The founding of the National Endowment for the Humanities sprang from a belief that the humanities are critical to the nation’s success. "Democracy demands wisdom and vision in its citizens," declares the legislative act that President Lyndon B. Johnson signed on September 29, 1965. The legislation continues, "It must therefore foster and support a form of education, and access to the arts and the humanities, designed to make people of all backgrounds and wherever located masters of their technology and not its unthinking servants."
Since then, NEH has strived to provide leadership and funding to the best in humanities research, preservation, digital development, education, endowment-building, films, exhibitions, and public programming. Through NEH funding, millions have been touched by the films created, exhibits displayed, books written, historic places investigated, teachers fostered, and more. The story of the National Endowment for the Humanities can be told through its projects and people:
- NEH grants have resulted in 8,000 books—17 won Pulitzer Prizes and 19 won Bancroft Prizes.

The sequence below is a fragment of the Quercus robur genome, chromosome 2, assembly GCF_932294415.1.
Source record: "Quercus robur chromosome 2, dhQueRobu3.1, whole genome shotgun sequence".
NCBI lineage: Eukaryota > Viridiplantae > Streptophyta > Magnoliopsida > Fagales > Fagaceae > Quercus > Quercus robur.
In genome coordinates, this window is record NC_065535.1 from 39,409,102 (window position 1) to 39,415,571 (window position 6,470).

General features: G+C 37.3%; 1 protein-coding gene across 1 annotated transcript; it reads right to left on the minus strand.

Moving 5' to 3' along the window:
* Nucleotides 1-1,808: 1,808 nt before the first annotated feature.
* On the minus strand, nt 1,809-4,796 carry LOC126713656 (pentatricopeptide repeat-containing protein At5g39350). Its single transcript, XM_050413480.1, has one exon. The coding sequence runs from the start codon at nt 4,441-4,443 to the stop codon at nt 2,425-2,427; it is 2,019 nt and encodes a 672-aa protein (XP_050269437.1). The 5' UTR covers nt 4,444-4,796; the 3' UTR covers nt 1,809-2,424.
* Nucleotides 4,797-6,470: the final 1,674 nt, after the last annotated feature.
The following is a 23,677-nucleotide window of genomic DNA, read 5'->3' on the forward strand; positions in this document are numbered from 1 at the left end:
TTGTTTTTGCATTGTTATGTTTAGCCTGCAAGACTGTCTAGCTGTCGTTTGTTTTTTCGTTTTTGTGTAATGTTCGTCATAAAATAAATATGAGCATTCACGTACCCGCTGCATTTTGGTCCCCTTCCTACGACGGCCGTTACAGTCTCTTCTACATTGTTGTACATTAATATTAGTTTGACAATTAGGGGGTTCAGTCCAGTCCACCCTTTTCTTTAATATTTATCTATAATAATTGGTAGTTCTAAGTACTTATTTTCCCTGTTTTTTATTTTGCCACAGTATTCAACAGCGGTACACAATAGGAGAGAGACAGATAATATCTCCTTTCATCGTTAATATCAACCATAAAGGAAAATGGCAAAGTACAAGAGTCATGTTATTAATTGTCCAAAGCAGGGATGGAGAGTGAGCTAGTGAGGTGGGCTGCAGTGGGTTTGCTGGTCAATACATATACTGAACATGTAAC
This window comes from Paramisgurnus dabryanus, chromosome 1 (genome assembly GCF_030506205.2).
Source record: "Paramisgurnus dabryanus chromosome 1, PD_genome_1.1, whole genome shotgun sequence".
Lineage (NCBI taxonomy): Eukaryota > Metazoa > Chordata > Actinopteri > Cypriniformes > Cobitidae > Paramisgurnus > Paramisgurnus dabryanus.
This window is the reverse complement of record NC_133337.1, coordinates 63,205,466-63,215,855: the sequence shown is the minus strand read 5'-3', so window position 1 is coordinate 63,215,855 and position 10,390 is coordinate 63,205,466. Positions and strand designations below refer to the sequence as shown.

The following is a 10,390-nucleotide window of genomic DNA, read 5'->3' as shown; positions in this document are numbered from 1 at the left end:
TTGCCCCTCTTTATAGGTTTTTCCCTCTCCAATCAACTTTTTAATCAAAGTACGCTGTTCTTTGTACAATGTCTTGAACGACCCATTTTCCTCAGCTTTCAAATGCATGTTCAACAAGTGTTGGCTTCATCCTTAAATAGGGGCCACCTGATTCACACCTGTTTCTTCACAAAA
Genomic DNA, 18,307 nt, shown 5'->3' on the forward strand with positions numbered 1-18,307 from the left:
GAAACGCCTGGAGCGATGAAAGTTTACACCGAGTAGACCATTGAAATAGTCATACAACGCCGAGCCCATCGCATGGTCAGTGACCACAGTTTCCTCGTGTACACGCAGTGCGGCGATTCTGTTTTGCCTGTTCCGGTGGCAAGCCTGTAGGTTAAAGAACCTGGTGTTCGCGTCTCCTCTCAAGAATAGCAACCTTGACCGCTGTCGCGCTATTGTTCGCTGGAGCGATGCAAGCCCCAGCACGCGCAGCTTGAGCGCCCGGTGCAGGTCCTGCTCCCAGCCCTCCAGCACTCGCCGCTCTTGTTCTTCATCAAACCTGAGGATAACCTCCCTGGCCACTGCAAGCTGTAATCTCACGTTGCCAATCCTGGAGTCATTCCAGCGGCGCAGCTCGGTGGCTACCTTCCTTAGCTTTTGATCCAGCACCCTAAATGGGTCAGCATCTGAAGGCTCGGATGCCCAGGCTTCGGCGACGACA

- There are 56 local humanities councils that each year create and support 56,000 humanities programs across all the states and territories.
- Nearly 95,000 teachers have attended NEH summer programs, transferring knowledge to approximately 12 million students.
- About 29,000 research fellowships have assisted humanities scholars.
- Grants have funded roughly 1,900 film and radio documentaries, reaching millions.
- Hundreds of exhibitions have toured the United States to museums, libraries, and community venues, large and small.
- Around 5,400 grants have helped preserve humanities collections and resources for the future.
NEH takes pride in this public investment to strengthen knowledge, understanding, and culture in America. Learn more at neh.gov.